"One of the songs was a moody thing with a bit of an atmosphere," Collins told Uncut in 2016. He started with a sparse drum machine beat, followed by some haunting synth chords. Rather than clutter up the composition, like Genesis might have done, Collins resolved to keep things simple. He stepped to the mic and freestyled some lyrics—virtually all of which made the finished version of “In the Air Tonight.” Collins claims he has “no idea” what any of the words mean.

“Obviously, having my wife leave me, and losing my two little ones, there was anger, bitterness, and hurt,” he said. “Those emotions are in the song, but in an abstract way. I have no idea what 'coming in the air tonight' means—apart from an impending darkness, possibly.”

When Collins wrote down the words he had ad-libbed, he used a piece of stationery belonging to the interior decorator he says his wife left him for. Bertorelli has since disputed this claim, insisting that Collins's "short fuse and preference for arguing" were the real reasons for the divorce.

Either way, it was an acrimonious split, and that filters into the sound of “In the Air Tonight.” In addition to the chilly synths, there are harsh, distorted chords—which Collins liked to an “electric razor”—from guitarist Daryl Stuermer. And then there’s the drum fill, which comes in at the 3:40 mark, just as the tension of the song reaches a breaking point. As with the lyrics, the iconic drum passage wasn’t something Collins fussed over. The original demo had the drums dropping in without fanfare. But in the studio, Collins improvised a little flourish, as drummers often do.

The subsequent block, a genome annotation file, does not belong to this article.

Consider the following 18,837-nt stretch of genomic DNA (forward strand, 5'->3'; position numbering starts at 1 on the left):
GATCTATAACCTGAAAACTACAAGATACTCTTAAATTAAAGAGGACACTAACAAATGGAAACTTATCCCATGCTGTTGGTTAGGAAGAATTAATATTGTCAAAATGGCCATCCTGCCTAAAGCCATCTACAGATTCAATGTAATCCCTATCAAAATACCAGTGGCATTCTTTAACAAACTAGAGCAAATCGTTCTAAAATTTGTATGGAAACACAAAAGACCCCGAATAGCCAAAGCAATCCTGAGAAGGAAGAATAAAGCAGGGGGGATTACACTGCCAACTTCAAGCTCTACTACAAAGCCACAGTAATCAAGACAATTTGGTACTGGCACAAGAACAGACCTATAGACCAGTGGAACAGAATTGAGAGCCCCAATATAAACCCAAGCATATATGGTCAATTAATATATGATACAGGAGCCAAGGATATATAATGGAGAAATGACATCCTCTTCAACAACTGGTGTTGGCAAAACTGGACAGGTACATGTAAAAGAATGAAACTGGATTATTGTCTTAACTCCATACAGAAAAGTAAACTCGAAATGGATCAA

“We decided to keep that take, and it happened to have that drum fill in it,” Collins said. “It’s just become what I’m known for. But it was real luck."